If you like driving holidays, the great outdoors and a bit of upmarket camping, then a motorhome holiday may well be your ideal vacation. Roderick Eime accepts the Apollo challenge.
Ever since I can remember, the family driving holiday has been a fixture on the calendar. Of course, it has evolved over the years from me bouncing up and down on the back seat as a youngster – completely unrestrained – as we drove around the country in one of dad’s V8 Fords, to me with my own family in tow, staying at everything from swish resorts and hotels to farmstays and caravan parks.
Now, with the kids doing their own thing, madam and I are free to explore at own pace and the concept of a motorhome adventure began to look more appealing. But let’s not make it too easy. Instead of a comfy Winnebago-style mobile home with clothes dryer and four-burner stove, we opted for a more utilitarian 4WD Apollo Adventure Camper and a route out through some tough, but beautiful Aussie outback countryside around the Menindee Lakes.
I picked up the vehicle from Apollo’s depot near the airport and after a short demonstration of all the open and shut stuff, headed off on our adventure. The Adventure Camper module is built on a super-reliable Toyota HiLux diesel 4WD chassis; tough as nails and frugal on fuel. The only downside was the manual transmission, which meant driving duties were all mine.
In the back was a double bed, conjured up after popping the roof and a bit of rearranging the furniture, a sink, bar fridge, little a/c unit, a 240V socket and heaps of storage. There’s gas for the stove and plenty of water.
Out on the highway we find the best cruising speed is around 100kmh tops, which is a trifle inconvenient as most of the semi-trailers like to cruise at 102kmh, but the whole business is stable and easy to manage.
It’s all plain sailing until we hit Wentworth and then it’s time to hit the dirt as we head north to the remote Darling River port of Menindee. This is proper outback Australia complete with saltbush, tumbleweeds, stark mallee thickets and wild animals with no road sense.
Why Menindee? Well, this historic town features in the narratives of Thomas Mitchell, Charles Sturt and the ill-fated Burke and Wills expedition, all from the mid-19th Century.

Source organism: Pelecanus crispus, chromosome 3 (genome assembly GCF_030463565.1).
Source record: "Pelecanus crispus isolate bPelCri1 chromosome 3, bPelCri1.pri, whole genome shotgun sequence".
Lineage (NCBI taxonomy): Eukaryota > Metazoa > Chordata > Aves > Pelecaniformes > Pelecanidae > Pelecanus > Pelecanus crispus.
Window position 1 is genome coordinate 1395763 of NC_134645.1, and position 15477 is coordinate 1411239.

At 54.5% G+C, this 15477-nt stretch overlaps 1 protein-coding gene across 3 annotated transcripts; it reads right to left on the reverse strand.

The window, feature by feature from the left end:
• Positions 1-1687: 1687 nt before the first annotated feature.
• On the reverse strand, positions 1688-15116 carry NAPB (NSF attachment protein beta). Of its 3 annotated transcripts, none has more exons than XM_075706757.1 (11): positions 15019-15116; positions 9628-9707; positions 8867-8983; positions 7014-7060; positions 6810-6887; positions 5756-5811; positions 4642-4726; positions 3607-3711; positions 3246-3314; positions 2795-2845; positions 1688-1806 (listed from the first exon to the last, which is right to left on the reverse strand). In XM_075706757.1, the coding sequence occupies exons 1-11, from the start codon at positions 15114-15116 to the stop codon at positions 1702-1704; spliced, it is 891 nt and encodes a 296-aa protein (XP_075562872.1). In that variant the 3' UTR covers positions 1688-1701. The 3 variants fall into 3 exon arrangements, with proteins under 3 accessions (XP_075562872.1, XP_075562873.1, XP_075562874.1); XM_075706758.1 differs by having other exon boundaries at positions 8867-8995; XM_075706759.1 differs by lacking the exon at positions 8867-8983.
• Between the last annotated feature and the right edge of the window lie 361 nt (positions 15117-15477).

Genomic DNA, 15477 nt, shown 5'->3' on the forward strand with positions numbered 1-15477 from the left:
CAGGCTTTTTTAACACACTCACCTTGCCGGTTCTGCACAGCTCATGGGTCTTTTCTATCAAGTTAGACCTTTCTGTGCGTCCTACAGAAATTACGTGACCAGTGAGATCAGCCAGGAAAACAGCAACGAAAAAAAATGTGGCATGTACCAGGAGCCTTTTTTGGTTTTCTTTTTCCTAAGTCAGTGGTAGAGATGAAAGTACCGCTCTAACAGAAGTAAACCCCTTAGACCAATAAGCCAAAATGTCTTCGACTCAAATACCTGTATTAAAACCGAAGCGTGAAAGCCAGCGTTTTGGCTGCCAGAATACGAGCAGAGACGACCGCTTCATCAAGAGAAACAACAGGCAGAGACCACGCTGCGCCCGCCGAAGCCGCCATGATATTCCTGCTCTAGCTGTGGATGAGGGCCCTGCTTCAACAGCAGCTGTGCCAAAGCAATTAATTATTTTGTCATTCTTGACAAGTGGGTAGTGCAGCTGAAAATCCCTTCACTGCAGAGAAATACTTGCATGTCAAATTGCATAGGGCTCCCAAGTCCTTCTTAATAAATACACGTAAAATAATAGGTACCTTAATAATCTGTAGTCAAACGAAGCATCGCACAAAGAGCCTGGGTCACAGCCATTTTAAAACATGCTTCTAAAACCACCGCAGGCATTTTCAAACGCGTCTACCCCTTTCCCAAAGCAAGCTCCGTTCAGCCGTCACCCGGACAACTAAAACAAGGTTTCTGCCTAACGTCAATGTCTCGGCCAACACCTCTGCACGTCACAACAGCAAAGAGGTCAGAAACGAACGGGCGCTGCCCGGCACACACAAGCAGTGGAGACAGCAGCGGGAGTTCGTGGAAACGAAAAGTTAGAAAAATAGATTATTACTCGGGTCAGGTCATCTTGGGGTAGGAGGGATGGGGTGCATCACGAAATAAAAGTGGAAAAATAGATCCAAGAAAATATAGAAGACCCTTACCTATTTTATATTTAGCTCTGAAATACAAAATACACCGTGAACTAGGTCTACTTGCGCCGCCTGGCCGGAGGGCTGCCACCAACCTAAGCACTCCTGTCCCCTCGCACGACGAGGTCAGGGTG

The vast Menindee Lakes system must have been like a sign from above for these weary explorers and in 1959, dams were built to adapt the seven lakes as a semi-permanent water supply for Broken Hill and the surrounding towns. Birdwatchers from all over the world descend on Menindee to see the near quarter million birds from almost 200 species that rely on the waters. That’s way more than Kakadu.
In town there’s a half decent pub, a comfy motel, a store, fuel and numerous accommodation options if we get jack of climbing into the back of the Apollo. There’s also a surprising variety of sites worth visiting including the preserved, 1875 woolshed and shearers’ quarters at Kinchega National Park, a ‘short’ 20km drive out of town.
We meet NPWS Ranger Jade for a tour of the antique wool works and marvel at the tenacity of the pioneers who toiled from dawn until dusk in stifling heat, hauling more than 100,000 ewes out of their red river gum pens and onto the shearing board without the benefit of modern mechanical aids like mechanical clippers. The empty shed, dusty and forlorn, looks like the aftermath of a Tom Roberts painting with machinery, clippers and tools strewn about like the blokes have ducked off for smoko.
The adjacent quarters have been restored and serve as both a ranger station and overnight bunkhouse for overnight guests. There’s a big kitchen and living area set aside for the purpose too. All you need to do is book ahead and find $20 each.
After a slap up meal at the pub and a bit of a chin-wag with the locals we set up camp beside the river at Nelia Gaari Station, half way down the track toward Wilcannia. Greg and Lily are your typical salts-of-the-earth fair dinkum country folk ready to welcome guests to their property where Greg has built latrines, hot showers and fish cleaning tables (of course!) for those camping along the river.
For a bloke who spent many childhood weekends, pre-Internet playing along the banks of the Murray River downstream in South Australia, those memories came flooding back, if you don’t mind the pun. Massive river gums as old as time line the banks creating an eerie and mystical scene straight out of ‘The Chant of Jimmy Blacksmith’. Sunsets along the river are something else again; a vivid lilac, lavender and crimson inferno reflected in the mirror-still waters. Then the stars come out. Oh, my!
For the full range of Apollo Motorhomes, see www.apollocamper.com/
Nelia Gaari Station www.neliagaari.com.au
For comprehensive details on travel to Outback NSW, see www.visitoutbacknsw.com
Roderick Eime travelled with assistance from Inland NSW Tourism and Apollo Motorhome Holidays. Follow him on Twitter at @rodeime
Originally published in Get Up & Go Magazine as "On the Road Again' - Autumn 2015